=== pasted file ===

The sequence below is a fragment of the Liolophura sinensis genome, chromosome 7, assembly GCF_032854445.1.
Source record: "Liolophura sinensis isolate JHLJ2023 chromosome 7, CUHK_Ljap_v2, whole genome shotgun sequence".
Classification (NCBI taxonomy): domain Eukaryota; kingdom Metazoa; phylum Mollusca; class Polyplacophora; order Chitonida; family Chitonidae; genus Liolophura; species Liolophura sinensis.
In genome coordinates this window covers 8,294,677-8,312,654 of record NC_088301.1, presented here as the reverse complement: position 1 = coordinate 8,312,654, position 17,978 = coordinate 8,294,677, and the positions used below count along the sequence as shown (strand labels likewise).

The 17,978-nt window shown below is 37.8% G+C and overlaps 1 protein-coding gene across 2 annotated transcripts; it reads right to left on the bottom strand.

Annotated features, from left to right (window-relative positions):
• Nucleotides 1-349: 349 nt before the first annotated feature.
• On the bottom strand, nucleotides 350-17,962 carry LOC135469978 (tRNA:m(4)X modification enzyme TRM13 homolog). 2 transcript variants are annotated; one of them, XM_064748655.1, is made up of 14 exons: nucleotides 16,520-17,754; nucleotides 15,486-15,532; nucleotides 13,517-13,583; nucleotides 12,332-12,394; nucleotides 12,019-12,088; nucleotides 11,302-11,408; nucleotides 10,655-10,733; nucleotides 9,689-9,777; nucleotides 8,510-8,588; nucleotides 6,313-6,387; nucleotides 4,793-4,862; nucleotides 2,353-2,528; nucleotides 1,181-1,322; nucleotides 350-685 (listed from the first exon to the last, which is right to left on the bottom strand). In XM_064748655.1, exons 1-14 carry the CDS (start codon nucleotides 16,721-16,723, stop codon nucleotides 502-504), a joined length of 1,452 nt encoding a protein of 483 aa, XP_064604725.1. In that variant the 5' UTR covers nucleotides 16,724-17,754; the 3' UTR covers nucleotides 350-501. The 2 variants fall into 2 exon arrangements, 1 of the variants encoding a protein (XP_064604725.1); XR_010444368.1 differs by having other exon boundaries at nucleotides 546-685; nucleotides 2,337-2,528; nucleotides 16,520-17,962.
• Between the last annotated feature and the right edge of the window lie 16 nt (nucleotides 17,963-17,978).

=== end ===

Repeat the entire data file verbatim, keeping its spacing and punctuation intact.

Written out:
The sequence below is a fragment of the Liolophura sinensis genome, chromosome 7, assembly GCF_032854445.1.
Source record: "Liolophura sinensis isolate JHLJ2023 chromosome 7, CUHK_Ljap_v2, whole genome shotgun sequence".
Classification (NCBI taxonomy): domain Eukaryota; kingdom Metazoa; phylum Mollusca; class Polyplacophora; order Chitonida; family Chitonidae; genus Liolophura; species Liolophura sinensis.
In genome coordinates this window covers 8,294,677-8,312,654 of record NC_088301.1, presented here as the reverse complement: position 1 = coordinate 8,312,654, position 17,978 = coordinate 8,294,677, and the positions used below count along the sequence as shown (strand labels likewise).

The 17,978-nt window shown below is 37.8% G+C and overlaps 1 protein-coding gene across 2 annotated transcripts; it reads right to left on the bottom strand.

Annotated features, from left to right (window-relative positions):
• Nucleotides 1-349: 349 nt before the first annotated feature.
• On the bottom strand, nucleotides 350-17,962 carry LOC135469978 (tRNA:m(4)X modification enzyme TRM13 homolog). 2 transcript variants are annotated; one of them, XM_064748655.1, is made up of 14 exons: nucleotides 16,520-17,754; nucleotides 15,486-15,532; nucleotides 13,517-13,583; nucleotides 12,332-12,394; nucleotides 12,019-12,088; nucleotides 11,302-11,408; nucleotides 10,655-10,733; nucleotides 9,689-9,777; nucleotides 8,510-8,588; nucleotides 6,313-6,387; nucleotides 4,793-4,862; nucleotides 2,353-2,528; nucleotides 1,181-1,322; nucleotides 350-685 (listed from the first exon to the last, which is right to left on the bottom strand). In XM_064748655.1, exons 1-14 carry the CDS (start codon nucleotides 16,721-16,723, stop codon nucleotides 502-504), a joined length of 1,452 nt encoding a protein of 483 aa, XP_064604725.1. In that variant the 5' UTR covers nucleotides 16,724-17,754; the 3' UTR covers nucleotides 350-501. The 2 variants fall into 2 exon arrangements, 1 of the variants encoding a protein (XP_064604725.1); XR_010444368.1 differs by having other exon boundaries at nucleotides 546-685; nucleotides 2,337-2,528; nucleotides 16,520-17,962.
• Between the last annotated feature and the right edge of the window lie 16 nt (nucleotides 17,963-17,978).